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MEPs want the ECB to look at helicopter money

A group of 18 Members of the European Parliament have signed an open letter to Mario Draghi calling on the ECB to study the viability and implementation of helicopter money.

The letter, which is being delivered to the ECB on Friday morning (17 June 2016) ahead of Mario Draghi’s appearance at the European Parliament next Tuesday, encourages the ECB to carry out a full and in-depth analysis of alternative policies to quantitative easing.

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The letter puts forward two proposals, including a ‘green quantitative easing’ plan and the so-called ‘helicopter money’, a mechanism by which central banks would distribute money directly to individuals. It was co-signed by MEPs from 11 countries of the EU, including representatives of the Socialists and Democrats, the Greens, and members of the European United Left/Nordic Green Left groups of the European Parliament (see the full list below).

“This is a strong signal that an alternative to QE is needed, and that there is political appetite for discussing innovative monetary policy ideas,” said Stan Jourdan, the organiser of the campaign “Quantitative Easing for People”, which coordinated the letter with MEPs.

You can read the letter below:

Honourable President Draghi,

 

At a time when the outlook for the eurozone economy is still looking uncertain, and when interest rates are at record low levels, we believe that now is the time for the ECB to consider what alternative monetary policy tools it has at its disposal. In particular we urge the ECB to carry out a full and in-depth analysis of alternative policies to Quantitative Easing (QE) via financial markets. Those alternatives would include the introduction of a citizens' dividend, using ‘helicopter money’, and the buying of bonds from the European Investment Bank, as possible solutions to enhance economic development through direct spendings into the real economy.

As you have quite rightly stated in your response to a written question to one of our colleague, “helicopter money can mean different things to different people”, however many will accept the basic premise that it is a mechanism by which central banks would distribute money directly to (preferably low-income) individuals. We understand that in the past you have described the concept as “very interesting”, but that it is not something that the ECB is currently investigating.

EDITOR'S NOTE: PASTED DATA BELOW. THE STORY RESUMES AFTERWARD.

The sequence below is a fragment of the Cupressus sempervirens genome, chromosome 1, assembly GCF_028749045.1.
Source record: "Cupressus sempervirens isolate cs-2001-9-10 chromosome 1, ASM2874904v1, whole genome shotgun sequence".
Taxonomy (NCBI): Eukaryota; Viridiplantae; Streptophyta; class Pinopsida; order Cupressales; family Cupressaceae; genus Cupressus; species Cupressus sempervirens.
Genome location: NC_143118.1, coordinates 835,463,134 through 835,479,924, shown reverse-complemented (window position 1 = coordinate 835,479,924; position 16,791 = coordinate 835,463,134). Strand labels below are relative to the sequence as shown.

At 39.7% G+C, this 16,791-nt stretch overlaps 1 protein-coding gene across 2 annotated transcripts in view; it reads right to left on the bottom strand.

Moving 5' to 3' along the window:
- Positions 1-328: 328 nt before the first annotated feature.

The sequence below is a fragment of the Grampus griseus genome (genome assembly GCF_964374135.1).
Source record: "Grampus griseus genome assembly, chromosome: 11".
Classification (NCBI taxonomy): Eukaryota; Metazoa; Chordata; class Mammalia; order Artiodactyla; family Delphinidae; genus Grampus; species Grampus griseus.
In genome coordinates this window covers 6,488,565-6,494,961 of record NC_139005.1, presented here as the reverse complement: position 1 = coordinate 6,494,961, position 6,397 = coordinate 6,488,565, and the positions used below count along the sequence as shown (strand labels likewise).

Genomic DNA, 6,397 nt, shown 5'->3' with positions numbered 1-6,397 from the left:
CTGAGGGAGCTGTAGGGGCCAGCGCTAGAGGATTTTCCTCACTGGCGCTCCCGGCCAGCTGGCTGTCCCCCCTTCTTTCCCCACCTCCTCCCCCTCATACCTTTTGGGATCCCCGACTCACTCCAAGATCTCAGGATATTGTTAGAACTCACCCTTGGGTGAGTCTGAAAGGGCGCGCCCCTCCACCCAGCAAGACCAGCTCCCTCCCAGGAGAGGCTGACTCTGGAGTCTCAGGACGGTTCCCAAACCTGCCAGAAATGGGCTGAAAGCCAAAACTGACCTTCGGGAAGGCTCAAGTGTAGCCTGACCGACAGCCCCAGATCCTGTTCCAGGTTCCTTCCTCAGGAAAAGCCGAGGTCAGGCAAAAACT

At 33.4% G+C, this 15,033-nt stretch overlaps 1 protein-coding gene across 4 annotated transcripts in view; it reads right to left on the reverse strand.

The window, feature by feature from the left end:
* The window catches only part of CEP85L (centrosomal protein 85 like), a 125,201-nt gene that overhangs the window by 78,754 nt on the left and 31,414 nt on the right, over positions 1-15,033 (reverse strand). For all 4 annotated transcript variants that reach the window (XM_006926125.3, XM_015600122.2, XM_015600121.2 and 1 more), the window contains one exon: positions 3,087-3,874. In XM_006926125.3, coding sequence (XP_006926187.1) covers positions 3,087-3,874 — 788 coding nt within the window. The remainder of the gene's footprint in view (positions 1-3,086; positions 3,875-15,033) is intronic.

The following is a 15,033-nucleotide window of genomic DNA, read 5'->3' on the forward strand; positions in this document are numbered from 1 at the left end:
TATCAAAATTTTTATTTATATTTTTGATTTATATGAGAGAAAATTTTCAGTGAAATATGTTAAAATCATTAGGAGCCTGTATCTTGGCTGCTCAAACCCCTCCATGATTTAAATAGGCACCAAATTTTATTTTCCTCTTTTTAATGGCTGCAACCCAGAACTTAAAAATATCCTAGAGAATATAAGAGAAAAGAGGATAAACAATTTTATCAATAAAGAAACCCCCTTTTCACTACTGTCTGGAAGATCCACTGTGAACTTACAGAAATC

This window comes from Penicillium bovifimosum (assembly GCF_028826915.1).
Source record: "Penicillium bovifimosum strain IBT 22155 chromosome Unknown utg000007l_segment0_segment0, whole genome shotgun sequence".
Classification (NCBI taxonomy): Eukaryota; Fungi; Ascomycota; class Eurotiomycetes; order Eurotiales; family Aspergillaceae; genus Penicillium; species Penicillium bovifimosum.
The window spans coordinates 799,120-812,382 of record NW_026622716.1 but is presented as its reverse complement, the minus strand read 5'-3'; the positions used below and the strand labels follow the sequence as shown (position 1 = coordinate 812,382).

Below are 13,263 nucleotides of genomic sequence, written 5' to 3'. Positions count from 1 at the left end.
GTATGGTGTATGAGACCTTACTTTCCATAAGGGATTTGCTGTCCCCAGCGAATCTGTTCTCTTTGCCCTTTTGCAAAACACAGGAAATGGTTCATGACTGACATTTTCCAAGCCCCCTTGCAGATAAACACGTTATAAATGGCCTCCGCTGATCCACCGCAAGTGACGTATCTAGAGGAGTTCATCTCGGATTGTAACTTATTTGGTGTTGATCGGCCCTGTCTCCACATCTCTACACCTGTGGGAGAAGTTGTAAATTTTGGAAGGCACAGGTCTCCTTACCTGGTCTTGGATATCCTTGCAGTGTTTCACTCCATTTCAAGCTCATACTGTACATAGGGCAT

As members of the European Parliament, we call on you to investigate these different and alternative policies. We are concerned that by not doing so, the ECB could potentially leave itself unprepared for a deterioration in economic conditions. Given your forecast that the ECB’s monetary policy measures will only bring back inflation at 2% by the end of 2018 after several consecutive years missing its target, it will become increasingly difficult for citizens to remain patient if alternative measures are disregarded. We believe that by seriously considering these alternative tools, the ECB would send a great signal of ambition and commitment.

We share the ECB’s view that in order for monetary policy, to be effective, it should be complemented by an expansionist fiscal policy. However the prospects for a significant fiscal stimulus coordinated at the EU level are, unfortunately, very limited in the short term, due to the current political and institutional framework. For this reason, it falls on to the ECB to show leadership in this discussion.

You recently cited the potential legal obstacles to the deployment of helicopter money. However, several eminent economists have already outlined how helicopter money could be distributed directly by the ECB, without going through government accounts and remaining in compliance with the EU Treaties. We would be very happy to discuss further with you, and to provide further references, in order to allow you to provide evidence-based analysis of the potential effects of the alternative proposals mentioned above, and to clarify under which conditions their implementation would be legal.

You have previously given reassurance that the ECB will “do whatever it takes” to achieve its mandate. If the ECB is to be prepared for every eventuality, it must dedicate significant expertise and resources to studying the viability and implementation of innovative policies, whilst preserving the ECB’s independence and accountability. You can count on our full support in making this happen.

Sincerely,

 

Helicopter money drew an unprecedented level of attention in March after Mario Draghi said it was a “very interesting concept”, before asserting that the ECB was not considering it, in a letter to Fabio De Masi MEP (GUE/NL, Germany).

At the ‘monetary dialogue’ before the European Parliament’s Committee on Economic and Monetary Affairs (ECON) on Tuesday afternoon (livestream), Mr Draghi will have the opportunity to assuage MEPs’ concerns and show that the ECB is investigating all available options.

“The letter is an outstretched hand to the ECB to open up the discussion on policy alternatives with the Parliament. We hope that Mr Draghi takes up their offer,” Stan Jourdan said.

 

The list of signatories MEPs include:

Fabio de Masi, GUE/NL, Germany
Molly Scott Cato, Greens, UK
Paul Tang, S&D, Netherlands
Karima Delli, Greens, France
Ernest Urtasun, Greens, Spain
Philippe Lamberts, Greens, Belgium
Emmanuel Maurel, S&D, France
Guillaume Balas, S&D, France
Curzio Maltese, GUE/NL, Italy
Dimitrios Papadimoulis, GUE, Greece
Merja Kyllönen, GUE/NL, Finland
Michèle Rivasi, Greens, France
Barbara Spinelli, GUE/NL,Italy
Gabriele Zimmer, GUE/NL, Germany
Matt Carthy, GUE/NL, Ireland
Monika Vana, Greens, Austria
Sofia Sakorafa, GUE/NL, Greece
Ana Maria Gomes, S&D, Portugal


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